GayRVA: Making Virginia's Capital Sparkle

By, Meredith Jenkins

GayRVA Logo.jpg

Richmond (known by locals as “RVA”), our state capital and the former capital of the Confederate States of America, has recently come into its own as a 21st century city that attracts millennials, history buffs and sports fans, alike. RVA is also home to a thriving LGBT publication, GayRVA. Q Virginia recently spoke with John Reinhold—President of Inkwell Ventures, GayRVA’s parent company—and GayRVA’s Editor-in-Chief, Brad Kutner, about GayRVA and LGBTQ media.

John: Tell us about GayRVA.

Kevin Clay started GayRVA around 2006-07. Inkwell Ventures purchased GayRVA in 2012. Inkwell Ventures owns RVA Magazine, GayRVA, RVA on Tap and other things. As the President of Inkwell Ventures, I oversee all of our media.

How often is GayRVA published?

GayRVA exists primarily as a website. We’re 24/7 when it comes to content on www.gayrva.com. We have a weekly newsletter. We try to have daily articles that deal with the Richmond community and the LGBT community. We printed two issues in the past, but have not done so for over two years. However, we did print the Pride Guide for this year’s Virginia Pride Festival.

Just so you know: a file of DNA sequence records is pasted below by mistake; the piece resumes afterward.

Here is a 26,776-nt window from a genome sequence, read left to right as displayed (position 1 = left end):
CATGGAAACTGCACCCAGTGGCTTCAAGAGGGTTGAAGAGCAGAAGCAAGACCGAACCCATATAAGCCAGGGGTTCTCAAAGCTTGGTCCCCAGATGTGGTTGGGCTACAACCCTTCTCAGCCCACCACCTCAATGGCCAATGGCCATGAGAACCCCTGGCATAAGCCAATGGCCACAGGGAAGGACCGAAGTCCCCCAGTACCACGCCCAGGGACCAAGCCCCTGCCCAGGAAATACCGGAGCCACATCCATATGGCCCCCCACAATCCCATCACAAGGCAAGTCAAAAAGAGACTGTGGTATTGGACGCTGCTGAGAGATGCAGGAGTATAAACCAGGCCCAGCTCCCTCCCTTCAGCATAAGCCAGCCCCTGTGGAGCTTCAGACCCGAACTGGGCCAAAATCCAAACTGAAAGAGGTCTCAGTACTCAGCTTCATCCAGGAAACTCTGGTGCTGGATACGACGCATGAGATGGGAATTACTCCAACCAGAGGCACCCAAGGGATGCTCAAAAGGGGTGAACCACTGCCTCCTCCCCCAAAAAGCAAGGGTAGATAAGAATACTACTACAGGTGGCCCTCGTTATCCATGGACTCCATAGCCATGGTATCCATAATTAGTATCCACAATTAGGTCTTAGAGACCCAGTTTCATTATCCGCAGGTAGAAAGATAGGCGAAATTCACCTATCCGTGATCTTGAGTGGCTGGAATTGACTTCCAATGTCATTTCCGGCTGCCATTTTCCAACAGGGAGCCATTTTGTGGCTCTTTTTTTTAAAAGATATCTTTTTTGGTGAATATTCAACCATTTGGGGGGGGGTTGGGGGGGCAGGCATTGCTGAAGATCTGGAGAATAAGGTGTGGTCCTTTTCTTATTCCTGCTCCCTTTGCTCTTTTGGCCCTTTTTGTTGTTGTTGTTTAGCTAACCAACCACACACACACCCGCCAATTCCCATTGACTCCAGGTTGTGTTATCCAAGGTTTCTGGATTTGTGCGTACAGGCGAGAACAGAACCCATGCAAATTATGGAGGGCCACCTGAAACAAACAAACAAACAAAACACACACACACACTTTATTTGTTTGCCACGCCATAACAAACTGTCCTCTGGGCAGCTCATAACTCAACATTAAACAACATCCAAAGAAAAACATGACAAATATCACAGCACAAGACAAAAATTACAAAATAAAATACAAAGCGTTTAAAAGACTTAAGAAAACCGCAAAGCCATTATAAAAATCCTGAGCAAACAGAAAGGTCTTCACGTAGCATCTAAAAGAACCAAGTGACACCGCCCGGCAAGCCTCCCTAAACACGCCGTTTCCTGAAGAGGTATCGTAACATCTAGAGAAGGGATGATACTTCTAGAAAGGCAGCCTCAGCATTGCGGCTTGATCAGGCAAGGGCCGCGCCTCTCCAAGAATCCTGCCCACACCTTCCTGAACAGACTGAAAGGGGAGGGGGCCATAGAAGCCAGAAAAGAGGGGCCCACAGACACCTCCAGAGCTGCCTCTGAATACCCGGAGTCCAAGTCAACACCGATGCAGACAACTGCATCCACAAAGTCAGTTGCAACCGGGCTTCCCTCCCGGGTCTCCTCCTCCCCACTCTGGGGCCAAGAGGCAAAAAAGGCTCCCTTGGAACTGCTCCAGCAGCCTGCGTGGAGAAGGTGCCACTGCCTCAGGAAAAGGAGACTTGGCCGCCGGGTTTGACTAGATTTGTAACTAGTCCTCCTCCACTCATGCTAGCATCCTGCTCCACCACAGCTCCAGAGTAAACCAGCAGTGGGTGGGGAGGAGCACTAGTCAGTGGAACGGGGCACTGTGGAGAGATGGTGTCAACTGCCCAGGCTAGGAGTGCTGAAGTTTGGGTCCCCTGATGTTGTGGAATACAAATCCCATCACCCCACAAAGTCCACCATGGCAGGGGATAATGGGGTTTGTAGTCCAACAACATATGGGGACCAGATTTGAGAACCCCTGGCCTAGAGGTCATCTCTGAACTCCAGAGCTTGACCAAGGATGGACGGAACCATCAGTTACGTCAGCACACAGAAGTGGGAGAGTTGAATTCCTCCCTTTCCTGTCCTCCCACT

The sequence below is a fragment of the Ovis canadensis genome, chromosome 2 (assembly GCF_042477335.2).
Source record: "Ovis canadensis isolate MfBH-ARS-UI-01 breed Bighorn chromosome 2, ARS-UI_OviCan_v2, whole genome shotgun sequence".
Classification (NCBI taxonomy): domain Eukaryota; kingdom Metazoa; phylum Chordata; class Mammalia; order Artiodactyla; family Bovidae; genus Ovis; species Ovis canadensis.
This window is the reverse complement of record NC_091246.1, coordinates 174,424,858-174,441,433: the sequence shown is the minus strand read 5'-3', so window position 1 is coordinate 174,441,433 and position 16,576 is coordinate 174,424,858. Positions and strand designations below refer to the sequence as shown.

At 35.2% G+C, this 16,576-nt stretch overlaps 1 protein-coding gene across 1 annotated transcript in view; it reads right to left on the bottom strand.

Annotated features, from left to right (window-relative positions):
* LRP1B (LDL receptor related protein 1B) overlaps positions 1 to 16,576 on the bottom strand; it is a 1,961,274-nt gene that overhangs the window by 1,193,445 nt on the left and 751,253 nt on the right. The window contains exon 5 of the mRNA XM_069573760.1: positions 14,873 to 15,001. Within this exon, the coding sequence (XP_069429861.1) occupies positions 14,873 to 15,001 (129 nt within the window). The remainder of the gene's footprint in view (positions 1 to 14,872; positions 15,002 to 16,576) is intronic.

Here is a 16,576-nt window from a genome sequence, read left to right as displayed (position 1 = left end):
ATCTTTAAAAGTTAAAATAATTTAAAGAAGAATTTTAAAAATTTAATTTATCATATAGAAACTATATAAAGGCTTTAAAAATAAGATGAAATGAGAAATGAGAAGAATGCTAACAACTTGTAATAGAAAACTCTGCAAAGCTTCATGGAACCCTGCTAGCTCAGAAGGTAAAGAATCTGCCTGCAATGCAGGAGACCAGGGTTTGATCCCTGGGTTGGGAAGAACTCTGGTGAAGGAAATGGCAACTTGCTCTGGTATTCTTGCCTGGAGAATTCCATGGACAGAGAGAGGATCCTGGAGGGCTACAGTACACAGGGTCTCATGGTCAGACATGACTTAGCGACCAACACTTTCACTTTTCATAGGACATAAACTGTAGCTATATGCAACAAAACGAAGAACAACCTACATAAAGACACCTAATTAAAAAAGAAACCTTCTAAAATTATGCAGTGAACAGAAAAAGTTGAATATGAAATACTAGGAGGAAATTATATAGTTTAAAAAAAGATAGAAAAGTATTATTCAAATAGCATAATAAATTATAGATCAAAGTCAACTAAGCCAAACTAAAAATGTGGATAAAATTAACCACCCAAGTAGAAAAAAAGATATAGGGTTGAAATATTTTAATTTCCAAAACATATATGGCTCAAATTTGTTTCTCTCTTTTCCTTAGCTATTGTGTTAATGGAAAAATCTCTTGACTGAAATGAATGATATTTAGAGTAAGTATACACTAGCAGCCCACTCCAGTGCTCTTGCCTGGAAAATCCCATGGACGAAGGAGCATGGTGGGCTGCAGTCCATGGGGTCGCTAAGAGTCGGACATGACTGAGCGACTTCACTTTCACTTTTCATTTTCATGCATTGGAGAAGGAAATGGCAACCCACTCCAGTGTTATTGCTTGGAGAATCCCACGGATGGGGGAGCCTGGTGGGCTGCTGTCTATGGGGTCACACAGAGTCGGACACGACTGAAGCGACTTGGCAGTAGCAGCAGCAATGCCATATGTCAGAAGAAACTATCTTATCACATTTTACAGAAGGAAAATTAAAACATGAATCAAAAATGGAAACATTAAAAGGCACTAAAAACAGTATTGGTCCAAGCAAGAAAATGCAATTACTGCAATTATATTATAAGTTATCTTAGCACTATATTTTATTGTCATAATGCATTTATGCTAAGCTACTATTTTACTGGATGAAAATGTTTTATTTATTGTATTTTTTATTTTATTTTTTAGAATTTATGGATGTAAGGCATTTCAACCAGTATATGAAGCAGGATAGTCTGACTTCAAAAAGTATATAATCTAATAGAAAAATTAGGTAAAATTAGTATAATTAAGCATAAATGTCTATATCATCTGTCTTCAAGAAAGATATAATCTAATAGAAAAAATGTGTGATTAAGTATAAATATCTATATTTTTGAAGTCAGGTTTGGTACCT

What is the readership of GayRVA?

Our demographic is primarily between 25-35 years old, both LGBT and allies. Because GayRVA and RVA Magazine share content, there is some cross-pollination of readership.

Do you think having an LGBT publication is important? I think it’s important to have a place where people can have a voice, be accepted and talk about the issues, especially in Richmond, the former Capital of the Confederacy. As an ally, my experience with GayRVA has been truly profound.

Brad: Do you think having an LGBT publication important?

Three years ago, LGBT issues were covered primarily in LGBT news outlets, not the broader news media. Now all media is covering LGBT issues. Gay publications, like gay bars, have to evolve. It’s good that there is a broader societal interest in LGBT issues. But, bigger news outlets might not fully explain the issues or cover every side of a story. Gay media outlets must tell the stories that aren’t being told or properly explained. “Gay media outlets must tell the stories that aren’t being told or properly explained.”

John: What obligation do you feel GayRVA has to the public?

We have an obligation to be a supporter of the community and to cover issues that are important to the community. It’s not easy to do this, especially when there are divisions within the LGBT community. We’re always trying to learn, adapt and provide really good content for people.